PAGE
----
Convocation was far from typical this year. Those who attended were honored with the presence of UMHB’s oldest living graduate as well as the former owner of the Houston Astros and university donor Drayton McLane Jr., who was the keynote speaker.
After a performance by One Voice at the Aug. 28 event, university President, Dr. Randy O’Rear, took the podium to announce the naming of the business school to the McLane College of Business. He recognized McLane and his family for their contributions to the university, and the new football stadium.
“This is a great day to be a part of Mary Hardin-Baylor,” O’Rear said. “Most of you are probably aware that this magnificent facility next door wouldn’t have been possible. It wouldn’t be there today, without the very generous investment that Elizabeth and Drayton McLane and their family made for Crusader Stadium and the new student union building.”
O’Rear also spoke briefly about the life of McLane and how he has influenced the community in so many ways.
“Most of us are well aware of the great success that he and his family have enjoyed in life and in business,” he said. “We are aware of their great philanthropy, for the investments they’ve made in our community and others.”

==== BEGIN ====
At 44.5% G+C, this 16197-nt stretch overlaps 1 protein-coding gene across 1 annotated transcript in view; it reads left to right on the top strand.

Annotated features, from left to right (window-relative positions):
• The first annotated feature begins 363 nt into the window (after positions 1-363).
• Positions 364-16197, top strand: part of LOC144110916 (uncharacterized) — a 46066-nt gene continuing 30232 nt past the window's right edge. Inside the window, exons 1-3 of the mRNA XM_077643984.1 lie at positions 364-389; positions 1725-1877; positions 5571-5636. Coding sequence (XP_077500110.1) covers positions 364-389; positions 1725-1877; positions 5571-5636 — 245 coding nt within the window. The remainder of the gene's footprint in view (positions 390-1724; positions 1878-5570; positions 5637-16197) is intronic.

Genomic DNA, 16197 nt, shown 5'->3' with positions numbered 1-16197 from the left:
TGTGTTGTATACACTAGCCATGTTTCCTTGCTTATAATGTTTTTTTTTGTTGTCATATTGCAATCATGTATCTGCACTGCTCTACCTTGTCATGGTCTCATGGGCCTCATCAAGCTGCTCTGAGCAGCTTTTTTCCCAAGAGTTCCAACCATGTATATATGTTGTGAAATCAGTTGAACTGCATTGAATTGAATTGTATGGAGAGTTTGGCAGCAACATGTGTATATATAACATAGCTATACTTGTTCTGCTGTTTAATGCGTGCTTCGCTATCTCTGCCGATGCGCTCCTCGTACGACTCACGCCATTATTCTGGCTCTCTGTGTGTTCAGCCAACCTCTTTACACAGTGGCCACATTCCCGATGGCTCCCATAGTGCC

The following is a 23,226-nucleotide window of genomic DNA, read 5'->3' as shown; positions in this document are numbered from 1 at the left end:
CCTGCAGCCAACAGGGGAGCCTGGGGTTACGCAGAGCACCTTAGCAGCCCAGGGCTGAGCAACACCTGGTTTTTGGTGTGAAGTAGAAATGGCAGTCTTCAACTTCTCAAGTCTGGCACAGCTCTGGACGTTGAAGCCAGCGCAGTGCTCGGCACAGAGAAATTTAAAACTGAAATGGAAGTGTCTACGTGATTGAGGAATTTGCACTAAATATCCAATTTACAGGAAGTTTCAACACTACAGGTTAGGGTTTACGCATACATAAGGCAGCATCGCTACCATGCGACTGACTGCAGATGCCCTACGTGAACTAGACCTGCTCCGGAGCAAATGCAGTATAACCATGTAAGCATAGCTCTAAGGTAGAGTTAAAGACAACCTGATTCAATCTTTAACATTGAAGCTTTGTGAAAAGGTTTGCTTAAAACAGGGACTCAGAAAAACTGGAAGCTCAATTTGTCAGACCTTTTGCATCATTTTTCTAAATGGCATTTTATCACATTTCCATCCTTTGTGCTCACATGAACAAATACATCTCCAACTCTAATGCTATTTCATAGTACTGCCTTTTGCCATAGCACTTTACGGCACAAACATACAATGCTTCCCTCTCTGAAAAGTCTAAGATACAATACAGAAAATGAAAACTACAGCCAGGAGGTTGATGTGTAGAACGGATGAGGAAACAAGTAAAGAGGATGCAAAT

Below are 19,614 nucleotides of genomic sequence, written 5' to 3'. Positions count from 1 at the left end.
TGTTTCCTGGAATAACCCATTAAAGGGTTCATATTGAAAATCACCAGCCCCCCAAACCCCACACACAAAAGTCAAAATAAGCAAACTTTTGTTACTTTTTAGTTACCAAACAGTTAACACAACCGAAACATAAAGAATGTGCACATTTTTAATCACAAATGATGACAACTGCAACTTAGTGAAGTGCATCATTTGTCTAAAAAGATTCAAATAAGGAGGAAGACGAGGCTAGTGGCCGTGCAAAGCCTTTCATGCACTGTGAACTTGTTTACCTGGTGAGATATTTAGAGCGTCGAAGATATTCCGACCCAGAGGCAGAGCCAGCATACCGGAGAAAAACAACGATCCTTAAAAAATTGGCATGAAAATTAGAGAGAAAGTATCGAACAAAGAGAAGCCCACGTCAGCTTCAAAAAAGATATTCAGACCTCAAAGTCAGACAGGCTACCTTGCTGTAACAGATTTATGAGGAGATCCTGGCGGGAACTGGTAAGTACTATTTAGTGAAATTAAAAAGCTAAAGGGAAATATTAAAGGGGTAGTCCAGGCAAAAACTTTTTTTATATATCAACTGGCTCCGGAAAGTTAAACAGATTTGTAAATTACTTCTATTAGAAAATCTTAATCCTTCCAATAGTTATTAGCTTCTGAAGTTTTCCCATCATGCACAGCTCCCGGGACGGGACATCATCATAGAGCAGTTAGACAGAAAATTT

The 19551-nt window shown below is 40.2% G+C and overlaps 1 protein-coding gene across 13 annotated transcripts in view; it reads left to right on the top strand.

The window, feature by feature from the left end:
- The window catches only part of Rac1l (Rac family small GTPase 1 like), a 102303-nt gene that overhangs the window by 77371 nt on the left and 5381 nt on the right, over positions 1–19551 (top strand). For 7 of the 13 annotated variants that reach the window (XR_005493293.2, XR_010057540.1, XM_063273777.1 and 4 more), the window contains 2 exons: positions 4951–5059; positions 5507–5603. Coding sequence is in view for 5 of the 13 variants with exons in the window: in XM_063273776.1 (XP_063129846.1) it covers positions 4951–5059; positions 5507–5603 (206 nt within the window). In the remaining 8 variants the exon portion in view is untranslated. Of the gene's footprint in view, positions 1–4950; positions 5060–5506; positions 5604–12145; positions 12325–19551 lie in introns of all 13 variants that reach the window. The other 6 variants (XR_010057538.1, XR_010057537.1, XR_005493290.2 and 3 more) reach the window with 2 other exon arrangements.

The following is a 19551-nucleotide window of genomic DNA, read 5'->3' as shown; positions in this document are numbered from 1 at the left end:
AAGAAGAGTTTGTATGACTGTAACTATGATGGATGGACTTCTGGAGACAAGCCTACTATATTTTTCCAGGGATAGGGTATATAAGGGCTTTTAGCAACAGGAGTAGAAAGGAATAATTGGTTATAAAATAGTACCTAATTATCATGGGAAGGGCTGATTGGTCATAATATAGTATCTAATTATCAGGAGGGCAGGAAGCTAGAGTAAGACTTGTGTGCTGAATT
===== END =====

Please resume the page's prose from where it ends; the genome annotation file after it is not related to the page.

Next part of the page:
After O’Rear announced the renaming of the College of Business, McLane took the podium and addressed the audience.
“We’re here today because of what others have done for us in the past and how they’ve influenced us and made us into who we are today,” he said. “I congratulate you students that are freshmen or sophomores or wherever you are in your career, that you have selected this (university). This is going to make a wonderful impact on your life forever.”
He has been a strong advocate of higher Christian education for years, being heavily involved with the university and Baylor University as well as others.
“Mary Hardin-Baylor, for 168 years, has been dedicated to teaching young people and preparing them for their future, not just in their profession but as Christian human beings and how they can influence the world. So I congratulate you for doing this,” McLane said.
He closed his speech by sharing with the audience four thoughts that the dean of his graduate school had told him before he graduated.
McLane related the four points he had been told years ago and urged students to dare to dream, to operate out of their imagination not their memory, to seek adversity and to walk with elephants.
He encouraged students to be big people who shake things up.
Another distinguished guest at Convocation was the oldest living UMHB graduate, Mary Alice Marshall, 104. She graduated with the class of 1929 and was recognized by both O’Rear and McLane